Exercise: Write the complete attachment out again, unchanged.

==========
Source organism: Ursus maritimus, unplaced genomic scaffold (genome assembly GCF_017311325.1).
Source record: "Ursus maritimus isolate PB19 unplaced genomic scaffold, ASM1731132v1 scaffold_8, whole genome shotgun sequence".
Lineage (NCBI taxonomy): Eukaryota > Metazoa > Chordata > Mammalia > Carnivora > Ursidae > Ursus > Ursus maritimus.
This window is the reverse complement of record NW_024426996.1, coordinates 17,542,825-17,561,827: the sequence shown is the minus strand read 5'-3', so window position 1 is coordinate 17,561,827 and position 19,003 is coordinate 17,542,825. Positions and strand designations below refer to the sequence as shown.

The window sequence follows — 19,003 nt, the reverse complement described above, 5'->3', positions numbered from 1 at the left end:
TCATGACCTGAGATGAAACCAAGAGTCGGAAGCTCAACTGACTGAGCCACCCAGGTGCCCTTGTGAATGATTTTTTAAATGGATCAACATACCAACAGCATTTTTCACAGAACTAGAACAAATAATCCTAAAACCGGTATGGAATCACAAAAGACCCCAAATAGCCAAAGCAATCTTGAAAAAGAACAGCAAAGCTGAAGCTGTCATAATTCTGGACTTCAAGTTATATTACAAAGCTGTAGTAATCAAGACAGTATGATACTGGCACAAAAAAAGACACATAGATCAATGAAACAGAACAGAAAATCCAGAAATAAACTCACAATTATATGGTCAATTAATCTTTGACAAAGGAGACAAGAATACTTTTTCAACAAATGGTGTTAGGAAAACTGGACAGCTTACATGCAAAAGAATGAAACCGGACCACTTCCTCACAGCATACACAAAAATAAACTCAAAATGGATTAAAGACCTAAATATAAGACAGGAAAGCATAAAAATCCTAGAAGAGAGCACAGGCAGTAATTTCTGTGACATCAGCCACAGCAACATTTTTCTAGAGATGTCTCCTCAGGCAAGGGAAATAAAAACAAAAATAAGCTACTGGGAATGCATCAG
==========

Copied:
Source organism: Ursus maritimus, unplaced genomic scaffold (genome assembly GCF_017311325.1).
Source record: "Ursus maritimus isolate PB19 unplaced genomic scaffold, ASM1731132v1 scaffold_8, whole genome shotgun sequence".
Lineage (NCBI taxonomy): Eukaryota > Metazoa > Chordata > Mammalia > Carnivora > Ursidae > Ursus > Ursus maritimus.
This window is the reverse complement of record NW_024426996.1, coordinates 17,542,825-17,561,827: the sequence shown is the minus strand read 5'-3', so window position 1 is coordinate 17,561,827 and position 19,003 is coordinate 17,542,825. Positions and strand designations below refer to the sequence as shown.

The window sequence follows — 19,003 nt, the reverse complement described above, 5'->3', positions numbered from 1 at the left end:
TCATGACCTGAGATGAAACCAAGAGTCGGAAGCTCAACTGACTGAGCCACCCAGGTGCCCTTGTGAATGATTTTTTAAATGGATCAACATACCAACAGCATTTTTCACAGAACTAGAACAAATAATCCTAAAACCGGTATGGAATCACAAAAGACCCCAAATAGCCAAAGCAATCTTGAAAAAGAACAGCAAAGCTGAAGCTGTCATAATTCTGGACTTCAAGTTATATTACAAAGCTGTAGTAATCAAGACAGTATGATACTGGCACAAAAAAAGACACATAGATCAATGAAACAGAACAGAAAATCCAGAAATAAACTCACAATTATATGGTCAATTAATCTTTGACAAAGGAGACAAGAATACTTTTTCAACAAATGGTGTTAGGAAAACTGGACAGCTTACATGCAAAAGAATGAAACCGGACCACTTCCTCACAGCATACACAAAAATAAACTCAAAATGGATTAAAGACCTAAATATAAGACAGGAAAGCATAAAAATCCTAGAAGAGAGCACAGGCAGTAATTTCTGTGACATCAGCCACAGCAACATTTTTCTAGAGATGTCTCCTCAGGCAAGGGAAATAAAAACAAAAATAAGCTACTGGGAATGCATCAG